today in British Shorthair cats

A Creative Life, animals in art, artistic inspirations, cat portrait, Cats in art, drawing as thinking, visual thinking

I worked today on some British Shorthair cats. I picked this breed because I enjoy British comedy. Silly reason I know. Anyway drawing this breed of cat was a challenge. When is a British Shorthair not a Tabby? The shape of the head, ears…. so many nuances are different. I had to pay close attention to fine details of the breed – I did research – so I kept my overall-artwork composition similar and simple. I used Sumi Ink to do this practice with.  Not sure I’ve ‘got it’ yet on drawing British Shorthairs so I’ll try again another day. Still as far as general-cat-art goes I’m pleased with my work. Now I’ll go make some dinner and see if I can talk my Sweetie into watching another British comedy with me.

BritishShortHairCats72

an open Fur Suit of Happiness

A Creative Life, animals in art, art exhibit, art gallery, cat portrait, Cats in art, dog portrait, Dogs in Art, fine art

Last night was the opening of my art exhibit “The Fur Suit Of Happiness” at Caplan Art Designs in Portland Or. Lots of people came. Many nice things were said about my artwork. Many good questions were asked. Several people used the “M” word when referring to my artwork and I still get a warm fuzzy feeling when I hear such evidence that people “get” my work! The “M” word is “metaphor” or “mythology”.

And yes, the work of Joseph Campbell has inspired much of my artwork!

During the opening last night I found it was helpful that I had just given a speech the day before (blog post about the speech here) – so I still had my “talking shoes” on.  There have been openings where I’ve gone to a gallery directly from my work in my studio – with a slight pause to change clothes – at such times I get to the gallery and find I’ve almost forgotten the English language. Or any language but pictures. And I need a few minutes to “find my words”.

Didn’t have that trouble last night! I was almost chatty Cathy!  Here are a few pics:

And one of our friends came to see my new work and gave me a whole sack full of sheet music for my future collaging pleasure!! Wow!!!

MePattiMusicCADArtwall72

Here is a photo of what the gallery wall of my artwork looked like without people standing in front of it. The pedestal in the photo holds a portfolio of 50 of my small ink dog art pieces.

WallOfArt

The way the owner of the Caplan Art Designs gallery arranged the wall proved to be a wonderful way to help people zero in on details within my work. The over-stimulation seemed to help the viewers focus.  One person had an epiphany while looking at the wall saying to me “Oh! I get it! You’re talking about human behavior metaphorically with your dogs and cats!”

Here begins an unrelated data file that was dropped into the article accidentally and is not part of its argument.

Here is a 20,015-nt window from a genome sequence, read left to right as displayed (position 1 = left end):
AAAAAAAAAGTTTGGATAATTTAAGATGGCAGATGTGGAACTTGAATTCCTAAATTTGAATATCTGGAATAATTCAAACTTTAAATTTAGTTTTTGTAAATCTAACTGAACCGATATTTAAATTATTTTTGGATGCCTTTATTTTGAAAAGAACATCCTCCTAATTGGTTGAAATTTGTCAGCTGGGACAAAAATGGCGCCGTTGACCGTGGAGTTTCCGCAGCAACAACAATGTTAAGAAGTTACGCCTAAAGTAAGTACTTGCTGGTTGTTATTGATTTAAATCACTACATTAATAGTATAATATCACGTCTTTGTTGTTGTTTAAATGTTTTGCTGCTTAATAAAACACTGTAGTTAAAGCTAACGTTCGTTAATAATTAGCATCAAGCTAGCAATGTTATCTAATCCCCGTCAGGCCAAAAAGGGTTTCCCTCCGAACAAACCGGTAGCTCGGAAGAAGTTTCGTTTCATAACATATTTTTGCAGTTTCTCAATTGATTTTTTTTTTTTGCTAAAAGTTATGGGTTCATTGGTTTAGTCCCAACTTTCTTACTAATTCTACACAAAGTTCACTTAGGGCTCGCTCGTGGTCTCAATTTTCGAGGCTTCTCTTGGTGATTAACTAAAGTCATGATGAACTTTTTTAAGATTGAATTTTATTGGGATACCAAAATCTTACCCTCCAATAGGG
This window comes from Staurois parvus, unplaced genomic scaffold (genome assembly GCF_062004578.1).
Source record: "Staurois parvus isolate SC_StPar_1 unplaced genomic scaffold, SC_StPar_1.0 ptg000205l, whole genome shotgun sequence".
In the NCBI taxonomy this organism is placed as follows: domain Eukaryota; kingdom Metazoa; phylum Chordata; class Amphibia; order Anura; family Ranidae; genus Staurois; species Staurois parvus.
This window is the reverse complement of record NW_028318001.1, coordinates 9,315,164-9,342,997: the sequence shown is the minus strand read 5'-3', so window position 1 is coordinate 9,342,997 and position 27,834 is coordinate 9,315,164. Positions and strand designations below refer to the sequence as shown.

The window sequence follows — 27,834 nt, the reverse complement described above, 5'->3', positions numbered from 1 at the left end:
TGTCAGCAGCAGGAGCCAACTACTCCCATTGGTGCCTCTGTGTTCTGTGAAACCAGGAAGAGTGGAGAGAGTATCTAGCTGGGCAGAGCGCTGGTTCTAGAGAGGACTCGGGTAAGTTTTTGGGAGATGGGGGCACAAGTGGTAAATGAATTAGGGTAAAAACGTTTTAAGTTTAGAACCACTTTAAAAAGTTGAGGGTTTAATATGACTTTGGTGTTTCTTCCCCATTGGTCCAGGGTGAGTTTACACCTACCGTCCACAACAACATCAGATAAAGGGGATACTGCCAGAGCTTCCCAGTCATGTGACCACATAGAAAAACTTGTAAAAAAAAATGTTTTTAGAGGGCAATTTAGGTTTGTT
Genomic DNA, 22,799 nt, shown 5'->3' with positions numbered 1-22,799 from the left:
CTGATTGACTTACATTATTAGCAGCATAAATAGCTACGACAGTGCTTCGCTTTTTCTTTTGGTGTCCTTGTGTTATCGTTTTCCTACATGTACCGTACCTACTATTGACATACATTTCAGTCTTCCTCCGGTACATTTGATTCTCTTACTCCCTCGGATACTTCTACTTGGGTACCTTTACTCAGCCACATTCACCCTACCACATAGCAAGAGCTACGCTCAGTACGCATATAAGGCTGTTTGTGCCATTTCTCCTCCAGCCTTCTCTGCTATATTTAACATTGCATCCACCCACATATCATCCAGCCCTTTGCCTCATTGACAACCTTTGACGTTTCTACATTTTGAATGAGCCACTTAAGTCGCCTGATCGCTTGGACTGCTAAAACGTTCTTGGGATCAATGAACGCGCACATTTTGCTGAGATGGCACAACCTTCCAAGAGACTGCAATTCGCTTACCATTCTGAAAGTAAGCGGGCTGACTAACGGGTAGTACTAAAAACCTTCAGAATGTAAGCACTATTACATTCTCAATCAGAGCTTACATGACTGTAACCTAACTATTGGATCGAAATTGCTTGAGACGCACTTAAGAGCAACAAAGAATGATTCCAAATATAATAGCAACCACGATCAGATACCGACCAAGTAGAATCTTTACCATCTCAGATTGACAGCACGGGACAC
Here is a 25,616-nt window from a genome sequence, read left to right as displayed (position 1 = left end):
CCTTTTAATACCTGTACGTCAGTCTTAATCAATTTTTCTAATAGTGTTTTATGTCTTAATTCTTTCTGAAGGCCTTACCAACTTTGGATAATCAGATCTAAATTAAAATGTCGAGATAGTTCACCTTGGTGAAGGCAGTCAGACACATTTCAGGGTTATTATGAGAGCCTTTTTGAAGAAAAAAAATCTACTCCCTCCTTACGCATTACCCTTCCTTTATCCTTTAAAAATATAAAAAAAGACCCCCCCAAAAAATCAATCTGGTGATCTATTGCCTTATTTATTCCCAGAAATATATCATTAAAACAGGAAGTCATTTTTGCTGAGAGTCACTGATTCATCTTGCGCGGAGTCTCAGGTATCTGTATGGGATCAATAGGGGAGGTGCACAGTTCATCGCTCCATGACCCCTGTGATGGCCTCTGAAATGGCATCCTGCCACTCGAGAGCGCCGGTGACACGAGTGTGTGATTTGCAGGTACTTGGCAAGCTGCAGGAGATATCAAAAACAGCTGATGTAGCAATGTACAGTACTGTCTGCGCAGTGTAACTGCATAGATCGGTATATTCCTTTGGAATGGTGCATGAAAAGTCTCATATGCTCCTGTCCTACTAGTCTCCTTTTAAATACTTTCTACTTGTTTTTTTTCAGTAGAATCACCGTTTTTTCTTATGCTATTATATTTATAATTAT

I almost hugged them. But I didn’t because I’d never met them before last night. Wow! They used the “M” word!

Swoon.

 

the cats of happiness

A Creative Life, animals in art, art exhibit, art gallery, artist book, cat portrait, Cats in art

During the evening of Oct 5 at Caplan Art Designs my exhibit titled “The Fur Suit Of Happiness” opens. There are some cats in this one. Lots of dogs too… but I’m working towards a new book of cat-art….and I’ll resume that work after this exhibit opening.

Anyway, here are a few of the new cats that are framed and displayed in the exhibit:

 

The Fur Suit Of Happiness

A Creative Life, animals in art, art exhibit, art gallery, artistic inspirations, cat portrait, Cats in art, dog portrait, Dogs in Art, fine art, kitchen art

Today, after delivering one piece of artwork (see the last post here), I’m packing up 24 of my art pieces to be delivered to Caplan Art Designs www.caplanartdesigns.com . Oct 5th, First Thursday, during the evening is the opening of my new exhibit The Fur Suit Of Happiness.

Here’s a picture of some of the artworks ready to be loaded into the car. Yes, there are both dogs and cats in this exhibit!

FurSuitOfHappiness72

Here’s the exhibit statement:

The Fur Suit Of Happiness by Clancy

What if being happy isn’t a fleeting feeling to pursue. What if happiness is something to accept? I’ve been watching dogs and cats. They seem to specialize in enjoying a patch of sunlight, a walk in the rain, a warm comfortable lap and a good dinner. They seem to accept and be happy with very small things. I can learn something from this. This exhibit is me taking notes.

feline feast-y

A Creative Life, animals in art, artistic inspirations, cat portrait, Cats in art, comfort food

I love fall and winter. I love sweaters, lap blankets and hot drinks. My favorite food to cook and eat is soup. So when I created this portrait of a Persian cat I imagined him with a bowl of warm soup…

This is Pete. Who likes good things to eat.

WorkingOnPeteCat72

And when Pete has finished drying (his whiskers) I’ll start getting all of my recent cat art pieces framed for an upcoming art exhibit at Caplan Art Designs. www.caplanartdesigns.com

 

feline fine

A Creative Life, animals in art, artist book, Cats in art

Around the edges of writing a speech and getting ready for several major art-events I’ve begun to do some cat artworks. I’ll still be doing my dog art – don’t worry – I’m just adding cats to the mix.  In 2018 I’m hoping to do a book of cats – much like my currently available book “Dogs by Sue Clancy”.  https://store.bookbaby.com/book/Dogs-By-Sue-Clancy

Here’s a couple of cat art pieces currently drying on my work table.